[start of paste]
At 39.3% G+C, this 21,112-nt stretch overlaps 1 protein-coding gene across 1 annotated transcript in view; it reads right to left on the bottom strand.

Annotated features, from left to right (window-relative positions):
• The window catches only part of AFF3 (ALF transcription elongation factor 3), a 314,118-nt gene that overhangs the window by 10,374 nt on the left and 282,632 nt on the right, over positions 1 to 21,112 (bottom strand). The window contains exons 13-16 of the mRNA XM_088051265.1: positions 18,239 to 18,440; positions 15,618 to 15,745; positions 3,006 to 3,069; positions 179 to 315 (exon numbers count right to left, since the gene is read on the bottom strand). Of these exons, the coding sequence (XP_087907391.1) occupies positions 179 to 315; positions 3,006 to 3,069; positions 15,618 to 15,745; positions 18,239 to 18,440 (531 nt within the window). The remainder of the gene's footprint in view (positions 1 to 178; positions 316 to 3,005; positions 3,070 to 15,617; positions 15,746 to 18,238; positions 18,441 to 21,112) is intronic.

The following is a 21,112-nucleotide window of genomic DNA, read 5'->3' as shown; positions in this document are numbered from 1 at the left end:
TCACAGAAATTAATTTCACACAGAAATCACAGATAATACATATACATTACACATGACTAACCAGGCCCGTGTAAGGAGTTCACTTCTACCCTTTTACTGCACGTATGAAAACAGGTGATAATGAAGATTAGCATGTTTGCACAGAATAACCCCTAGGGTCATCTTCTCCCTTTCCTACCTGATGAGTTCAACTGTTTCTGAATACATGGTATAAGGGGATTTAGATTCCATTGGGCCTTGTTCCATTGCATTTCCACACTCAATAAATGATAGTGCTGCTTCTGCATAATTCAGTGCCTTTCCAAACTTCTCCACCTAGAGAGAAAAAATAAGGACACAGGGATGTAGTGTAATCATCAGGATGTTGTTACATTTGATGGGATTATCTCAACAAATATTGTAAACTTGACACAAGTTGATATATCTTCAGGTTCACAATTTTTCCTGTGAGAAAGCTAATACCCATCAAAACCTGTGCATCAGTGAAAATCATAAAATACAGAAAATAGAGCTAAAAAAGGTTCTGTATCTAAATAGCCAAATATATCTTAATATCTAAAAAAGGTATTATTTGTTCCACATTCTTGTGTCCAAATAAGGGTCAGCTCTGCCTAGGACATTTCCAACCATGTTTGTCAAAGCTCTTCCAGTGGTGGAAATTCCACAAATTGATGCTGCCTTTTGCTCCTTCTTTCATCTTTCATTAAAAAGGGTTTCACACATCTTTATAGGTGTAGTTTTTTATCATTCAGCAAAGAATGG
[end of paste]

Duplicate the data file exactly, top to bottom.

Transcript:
At 39.3% G+C, this 21,112-nt stretch overlaps 1 protein-coding gene across 1 annotated transcript in view; it reads right to left on the bottom strand.

Annotated features, from left to right (window-relative positions):
• The window catches only part of AFF3 (ALF transcription elongation factor 3), a 314,118-nt gene that overhangs the window by 10,374 nt on the left and 282,632 nt on the right, over positions 1 to 21,112 (bottom strand). The window contains exons 13-16 of the mRNA XM_088051265.1: positions 18,239 to 18,440; positions 15,618 to 15,745; positions 3,006 to 3,069; positions 179 to 315 (exon numbers count right to left, since the gene is read on the bottom strand). Of these exons, the coding sequence (XP_087907391.1) occupies positions 179 to 315; positions 3,006 to 3,069; positions 15,618 to 15,745; positions 18,239 to 18,440 (531 nt within the window). The remainder of the gene's footprint in view (positions 1 to 178; positions 316 to 3,005; positions 3,070 to 15,617; positions 15,746 to 18,238; positions 18,441 to 21,112) is intronic.

The following is a 21,112-nucleotide window of genomic DNA, read 5'->3' as shown; positions in this document are numbered from 1 at the left end:
TCACAGAAATTAATTTCACACAGAAATCACAGATAATACATATACATTACACATGACTAACCAGGCCCGTGTAAGGAGTTCACTTCTACCCTTTTACTGCACGTATGAAAACAGGTGATAATGAAGATTAGCATGTTTGCACAGAATAACCCCTAGGGTCATCTTCTCCCTTTCCTACCTGATGAGTTCAACTGTTTCTGAATACATGGTATAAGGGGATTTAGATTCCATTGGGCCTTGTTCCATTGCATTTCCACACTCAATAAATGATAGTGCTGCTTCTGCATAATTCAGTGCCTTTCCAAACTTCTCCACCTAGAGAGAAAAAATAAGGACACAGGGATGTAGTGTAATCATCAGGATGTTGTTACATTTGATGGGATTATCTCAACAAATATTGTAAACTTGACACAAGTTGATATATCTTCAGGTTCACAATTTTTCCTGTGAGAAAGCTAATACCCATCAAAACCTGTGCATCAGTGAAAATCATAAAATACAGAAAATAGAGCTAAAAAAGGTTCTGTATCTAAATAGCCAAATATATCTTAATATCTAAAAAAGGTATTATTTGTTCCACATTCTTGTGTCCAAATAAGGGTCAGCTCTGCCTAGGACATTTCCAACCATGTTTGTCAAAGCTCTTCCAGTGGTGGAAATTCCACAAATTGATGCTGCCTTTTGCTCCTTCTTTCATCTTTCATTAAAAAGGGTTTCACACATCTTTATAGGTGTAGTTTTTTATCATTCAGCAAAGAATGG